There's also the Hoppin’ John Old-Time & Bluegrass Fiddlers’ Convention that brings musicians, dancers, and music lovers together in celebration of old-time and bluegrass music. There are instrument and band contests, square dances, and instructional workshops.
The festival semi-annually presents over 40 artists and bands that span worldwide traditional styles and genres. There are special children’s and youth areas with games, crafts, and interactive workshops. Workshops for children and adults encompass everything from how to play the fiddle to movement (e.g., dance and yoga), garden classes, and seminars on green issues. The festival provides a great venue for education in world music, volunteerism, and local food and craft vendors. It also supports local organizations by offering space to set up tables and share their missions.
And now, on to the festival's music. The Shakori Hills spring edition had always been held on the four-day weekend before MerleFest, but, in hopes of a bit better weather conditions, was changed this year to the week after. And wouldn't you know it, it rained on and off for the first two days. However, I am happy to report that, while Thursday evening was also cold, the mud was significantly less deep than in some previous years.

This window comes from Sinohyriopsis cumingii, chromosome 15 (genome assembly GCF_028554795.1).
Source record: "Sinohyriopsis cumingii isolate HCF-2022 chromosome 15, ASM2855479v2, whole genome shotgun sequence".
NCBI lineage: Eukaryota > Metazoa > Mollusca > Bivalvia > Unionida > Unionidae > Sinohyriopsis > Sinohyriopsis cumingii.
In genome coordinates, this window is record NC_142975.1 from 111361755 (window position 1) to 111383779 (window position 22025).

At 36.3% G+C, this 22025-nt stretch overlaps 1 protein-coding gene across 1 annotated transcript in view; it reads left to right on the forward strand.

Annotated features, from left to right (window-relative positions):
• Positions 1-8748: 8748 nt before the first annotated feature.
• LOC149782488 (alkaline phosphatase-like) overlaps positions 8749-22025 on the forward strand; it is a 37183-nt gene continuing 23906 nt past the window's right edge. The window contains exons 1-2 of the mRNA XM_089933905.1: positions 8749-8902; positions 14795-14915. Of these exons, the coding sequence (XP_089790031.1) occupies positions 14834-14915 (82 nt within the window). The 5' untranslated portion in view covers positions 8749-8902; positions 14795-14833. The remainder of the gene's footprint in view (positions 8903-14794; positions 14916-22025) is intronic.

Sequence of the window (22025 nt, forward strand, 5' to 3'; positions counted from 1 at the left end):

The music at Shakori is the essence of eclecticism and diversity, from the straight-up bluegrass of Nu Blu to Preston Frank's zydeco, to Cuban rapper Danay Suarez, to funk and horn bands, to well-known artists such as Punch Brothers and Donna the Buffalo, to a good number of folks from North Carolina who themselves play a wide range of music. One could call the festival a microcosm of American roots music today.
The festival holds five stages, including two under tents, two large open air ones, and an intimate one on a front porch.